Movie Review: Hugo (3D) (2011)
To 3D or not 3D, that is the question.
If you know me or have read some of my reviews, you’ll know I hate 3D films with a passion usually reserved for botched haircuts and cakes with hairs on them. But I heard there were rumours on the internets that Hugo is the first ever film worth watching in 3D. The Martin Scorsese directed family film (which is weird enough in itself) apparently utilises the technology wonderfully, so well, in fact, that it actually enhances the film rather than distracts it.
Is it true? Mmm…that’s a hard one. I haven’t actually seen the 2D version so it’s hard to make a comparison, but I can’t imagine liking the film any less just because it doesn’t have 3D effects. To Scorsese’s credit, this is one of the rare 3D films that doesn’t make me squint because the screen gets too dark, since he always ensures that visuals are bright enough, even with the dimming glasses on. The film also employs some neat tricks with the camera which makes great use of depth, but perhaps the biggest compliment I can pay is that the 3D does not feel like a gimmick.
Anyway, all this discussion about 2D and 3D is ultimately kind of irrelevant because no matter how many Ds Hugo has, it’s still one of the best movies of 2011. It’s so clever, so magical and has so much heart that I’m struggling to think of another family film that even comes close.
Set in the 1930s, Hugo tells the story of the titular character (played by Asa Butterfield), a lonely 12-year-old boy who lives behind the walls of the Paris train station. Hugo has a secret project he needs to complete which requires him to steal spare parts from the station’s toy store. The store’s enigmatic owner is played by a marvellous Ben Kingsley, and Isabelle, his goddaughter, is played by Chloe Grace Moretz. And Sacha Baron Cohen is the crippled station inspector who seems to like nothing more than sending little children to orphanages. I won’t reveal much more than that, and I hope if you haven’t seen it you’ll try to go into the film knowing as little about the plot as possible.
If you love film, chances are you’ll love Hugo. It’s really a love letter to the origin of motion pictures and the art of filmmaking that ingeniously blends genuine film history with a fictional story that is both beautiful and incredibly moving. I really enjoyed the feeling of not knowing where the film was heading and not caring — I completely surrendered myself to Scorsese’s masterful storytelling and just let Hugo take me along for the ride. Sure it was a little long at 128 minutes, and the film takes a while to hit its stride, but eventually I was immersed in Hugo’s world and I actually found myself wanting more by the end of it. Simply put, the film was exciting, mysterious, heartfelt, magical and absolutely stunning to look at.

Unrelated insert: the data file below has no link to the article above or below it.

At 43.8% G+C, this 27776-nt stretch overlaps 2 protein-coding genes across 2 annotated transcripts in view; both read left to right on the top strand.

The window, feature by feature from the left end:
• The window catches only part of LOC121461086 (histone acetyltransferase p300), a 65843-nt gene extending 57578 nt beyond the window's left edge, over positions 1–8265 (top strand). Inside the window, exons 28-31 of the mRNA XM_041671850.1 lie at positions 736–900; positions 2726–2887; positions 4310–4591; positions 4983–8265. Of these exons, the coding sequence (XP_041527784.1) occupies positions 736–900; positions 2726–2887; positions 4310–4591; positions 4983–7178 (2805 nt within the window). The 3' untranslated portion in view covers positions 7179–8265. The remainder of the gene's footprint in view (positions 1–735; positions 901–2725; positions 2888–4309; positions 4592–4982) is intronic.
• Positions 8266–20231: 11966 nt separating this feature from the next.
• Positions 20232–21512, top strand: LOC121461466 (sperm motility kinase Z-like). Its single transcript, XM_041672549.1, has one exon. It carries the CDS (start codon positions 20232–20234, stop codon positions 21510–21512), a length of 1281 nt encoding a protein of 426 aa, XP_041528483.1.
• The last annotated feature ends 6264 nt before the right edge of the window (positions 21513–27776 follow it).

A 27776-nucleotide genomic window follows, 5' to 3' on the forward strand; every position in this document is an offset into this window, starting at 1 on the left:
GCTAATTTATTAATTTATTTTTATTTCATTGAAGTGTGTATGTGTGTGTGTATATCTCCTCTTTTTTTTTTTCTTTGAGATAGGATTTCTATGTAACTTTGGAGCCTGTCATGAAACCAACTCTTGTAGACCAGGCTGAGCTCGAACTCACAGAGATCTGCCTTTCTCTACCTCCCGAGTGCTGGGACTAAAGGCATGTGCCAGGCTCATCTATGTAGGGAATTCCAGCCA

The performances played a big part too. The kid, Butterfield, was pretty good, as were Moretz and, surprisingly, Cohen (not a hint of Borat). Butterfield’s innocence and romantic ideals made Hugo a very likeable protagonist, and Moretz, after playing a kid assassin (in Kick-Ass) and a vampire (in Let Me In), demonstrated her versatility once again as the lovely Isabelle. Even Jude Law was excellent in a small but important role. But the movie truly belonged to Sir Ben Kingsley, who was utterly mesmerising as the heartbroken toymaker — you’d probably have to go as far back as his Oscar winning role as Gandhi to find a performance that rivals this one. I know Hugo swept the technical awards this year at this Oscars but it’s hard to believe none of the actors even got nominations at any of the major awards.
That’s enough rambling from me. All I can say is that Hugo is not only one of my favourite films of 2011 (I am hoping to be able to get to that list I’ve promised to do…eventually), it is the kind of film that made me fall in love with movies in the first place.
5 stars out of 5!